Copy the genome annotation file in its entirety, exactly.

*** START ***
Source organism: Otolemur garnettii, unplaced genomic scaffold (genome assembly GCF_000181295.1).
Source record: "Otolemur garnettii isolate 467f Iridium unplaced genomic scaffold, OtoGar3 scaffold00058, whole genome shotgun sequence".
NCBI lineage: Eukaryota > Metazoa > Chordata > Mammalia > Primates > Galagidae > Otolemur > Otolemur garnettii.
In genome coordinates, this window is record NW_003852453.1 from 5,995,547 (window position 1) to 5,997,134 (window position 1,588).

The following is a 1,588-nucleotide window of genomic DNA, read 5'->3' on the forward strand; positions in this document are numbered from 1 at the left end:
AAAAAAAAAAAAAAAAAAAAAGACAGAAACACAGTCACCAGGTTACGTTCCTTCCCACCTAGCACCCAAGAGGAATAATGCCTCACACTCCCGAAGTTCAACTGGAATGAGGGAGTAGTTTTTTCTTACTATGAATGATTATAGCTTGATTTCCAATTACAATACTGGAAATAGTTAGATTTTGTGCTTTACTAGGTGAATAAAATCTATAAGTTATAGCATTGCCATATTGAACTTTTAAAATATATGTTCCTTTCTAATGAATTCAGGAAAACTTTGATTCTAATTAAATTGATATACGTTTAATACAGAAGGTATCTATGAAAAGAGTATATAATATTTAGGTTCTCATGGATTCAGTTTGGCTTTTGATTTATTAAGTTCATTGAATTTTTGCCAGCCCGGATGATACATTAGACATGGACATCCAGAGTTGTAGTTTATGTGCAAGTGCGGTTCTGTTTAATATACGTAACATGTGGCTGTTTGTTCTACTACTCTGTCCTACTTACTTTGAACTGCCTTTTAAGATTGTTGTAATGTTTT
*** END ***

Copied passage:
Source organism: Otolemur garnettii, unplaced genomic scaffold (genome assembly GCF_000181295.1).
Source record: "Otolemur garnettii isolate 467f Iridium unplaced genomic scaffold, OtoGar3 scaffold00058, whole genome shotgun sequence".
NCBI lineage: Eukaryota > Metazoa > Chordata > Mammalia > Primates > Galagidae > Otolemur > Otolemur garnettii.
In genome coordinates, this window is record NW_003852453.1 from 5,995,547 (window position 1) to 5,997,134 (window position 1,588).

The following is a 1,588-nucleotide window of genomic DNA, read 5'->3' on the forward strand; positions in this document are numbered from 1 at the left end:
AAAAAAAAAAAAAAAAAAAAAGACAGAAACACAGTCACCAGGTTACGTTCCTTCCCACCTAGCACCCAAGAGGAATAATGCCTCACACTCCCGAAGTTCAACTGGAATGAGGGAGTAGTTTTTTCTTACTATGAATGATTATAGCTTGATTTCCAATTACAATACTGGAAATAGTTAGATTTTGTGCTTTACTAGGTGAATAAAATCTATAAGTTATAGCATTGCCATATTGAACTTTTAAAATATATGTTCCTTTCTAATGAATTCAGGAAAACTTTGATTCTAATTAAATTGATATACGTTTAATACAGAAGGTATCTATGAAAAGAGTATATAATATTTAGGTTCTCATGGATTCAGTTTGGCTTTTGATTTATTAAGTTCATTGAATTTTTGCCAGCCCGGATGATACATTAGACATGGACATCCAGAGTTGTAGTTTATGTGCAAGTGCGGTTCTGTTTAATATACGTAACATGTGGCTGTTTGTTCTACTACTCTGTCCTACTTACTTTGAACTGCCTTTTAAGATTGTTGTAATGTTTT